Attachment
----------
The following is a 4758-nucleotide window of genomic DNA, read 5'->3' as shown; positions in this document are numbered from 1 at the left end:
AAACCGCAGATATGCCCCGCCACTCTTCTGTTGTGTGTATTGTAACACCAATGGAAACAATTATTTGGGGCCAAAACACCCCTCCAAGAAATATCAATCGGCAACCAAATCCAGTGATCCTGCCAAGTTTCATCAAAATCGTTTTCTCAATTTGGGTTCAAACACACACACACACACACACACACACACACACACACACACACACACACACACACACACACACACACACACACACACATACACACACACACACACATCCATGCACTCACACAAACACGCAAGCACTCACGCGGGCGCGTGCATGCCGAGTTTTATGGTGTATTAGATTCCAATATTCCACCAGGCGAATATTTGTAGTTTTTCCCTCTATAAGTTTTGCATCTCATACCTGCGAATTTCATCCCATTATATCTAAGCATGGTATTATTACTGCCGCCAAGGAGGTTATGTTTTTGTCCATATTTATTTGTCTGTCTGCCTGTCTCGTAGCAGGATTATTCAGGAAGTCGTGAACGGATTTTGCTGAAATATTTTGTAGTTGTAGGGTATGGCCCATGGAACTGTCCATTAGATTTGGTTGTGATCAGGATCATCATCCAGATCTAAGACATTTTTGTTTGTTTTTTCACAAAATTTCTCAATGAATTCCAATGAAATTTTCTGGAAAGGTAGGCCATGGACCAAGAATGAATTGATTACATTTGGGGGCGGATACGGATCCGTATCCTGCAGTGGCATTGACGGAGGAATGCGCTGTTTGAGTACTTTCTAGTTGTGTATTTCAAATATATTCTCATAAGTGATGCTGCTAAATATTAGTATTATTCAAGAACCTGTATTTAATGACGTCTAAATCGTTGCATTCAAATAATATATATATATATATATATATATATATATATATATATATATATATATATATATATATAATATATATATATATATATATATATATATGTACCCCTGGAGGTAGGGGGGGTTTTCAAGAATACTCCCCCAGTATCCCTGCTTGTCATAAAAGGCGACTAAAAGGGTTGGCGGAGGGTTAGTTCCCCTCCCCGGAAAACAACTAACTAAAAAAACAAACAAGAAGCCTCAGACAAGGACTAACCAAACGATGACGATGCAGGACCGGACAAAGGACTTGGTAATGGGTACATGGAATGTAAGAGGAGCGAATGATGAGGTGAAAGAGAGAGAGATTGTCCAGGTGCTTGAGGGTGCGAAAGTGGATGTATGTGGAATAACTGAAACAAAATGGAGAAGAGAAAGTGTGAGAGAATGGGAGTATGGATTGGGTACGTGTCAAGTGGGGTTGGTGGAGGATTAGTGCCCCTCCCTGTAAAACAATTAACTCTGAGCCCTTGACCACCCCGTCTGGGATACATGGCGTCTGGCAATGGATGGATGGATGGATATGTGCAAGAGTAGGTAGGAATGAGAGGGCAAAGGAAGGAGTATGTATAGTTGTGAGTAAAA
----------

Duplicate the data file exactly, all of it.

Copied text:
The following is a 4758-nucleotide window of genomic DNA, read 5'->3' as shown; positions in this document are numbered from 1 at the left end:
AAACCGCAGATATGCCCCGCCACTCTTCTGTTGTGTGTATTGTAACACCAATGGAAACAATTATTTGGGGCCAAAACACCCCTCCAAGAAATATCAATCGGCAACCAAATCCAGTGATCCTGCCAAGTTTCATCAAAATCGTTTTCTCAATTTGGGTTCAAACACACACACACACACACACACACACACACACACACACACACACACACACACACACACACACACACACACACACACATACACACACACACACACATCCATGCACTCACACAAACACGCAAGCACTCACGCGGGCGCGTGCATGCCGAGTTTTATGGTGTATTAGATTCCAATATTCCACCAGGCGAATATTTGTAGTTTTTCCCTCTATAAGTTTTGCATCTCATACCTGCGAATTTCATCCCATTATATCTAAGCATGGTATTATTACTGCCGCCAAGGAGGTTATGTTTTTGTCCATATTTATTTGTCTGTCTGCCTGTCTCGTAGCAGGATTATTCAGGAAGTCGTGAACGGATTTTGCTGAAATATTTTGTAGTTGTAGGGTATGGCCCATGGAACTGTCCATTAGATTTGGTTGTGATCAGGATCATCATCCAGATCTAAGACATTTTTGTTTGTTTTTTCACAAAATTTCTCAATGAATTCCAATGAAATTTTCTGGAAAGGTAGGCCATGGACCAAGAATGAATTGATTACATTTGGGGGCGGATACGGATCCGTATCCTGCAGTGGCATTGACGGAGGAATGCGCTGTTTGAGTACTTTCTAGTTGTGTATTTCAAATATATTCTCATAAGTGATGCTGCTAAATATTAGTATTATTCAAGAACCTGTATTTAATGACGTCTAAATCGTTGCATTCAAATAATATATATATATATATATATATATATATATATATATATATATATATATATATATATATAATATATATATATATATATATATATATATGTACCCCTGGAGGTAGGGGGGGTTTTCAAGAATACTCCCCCAGTATCCCTGCTTGTCATAAAAGGCGACTAAAAGGGTTGGCGGAGGGTTAGTTCCCCTCCCCGGAAAACAACTAACTAAAAAAACAAACAAGAAGCCTCAGACAAGGACTAACCAAACGATGACGATGCAGGACCGGACAAAGGACTTGGTAATGGGTACATGGAATGTAAGAGGAGCGAATGATGAGGTGAAAGAGAGAGAGATTGTCCAGGTGCTTGAGGGTGCGAAAGTGGATGTATGTGGAATAACTGAAACAAAATGGAGAAGAGAAAGTGTGAGAGAATGGGAGTATGGATTGGGTACGTGTCAAGTGGGGTTGGTGGAGGATTAGTGCCCCTCCCTGTAAAACAATTAACTCTGAGCCCTTGACCACCCCGTCTGGGATACATGGCGTCTGGCAATGGATGGATGGATGGATATGTGCAAGAGTAGGTAGGAATGAGAGGGCAAAGGAAGGAGTATGTATAGTTGTGAGTAAAA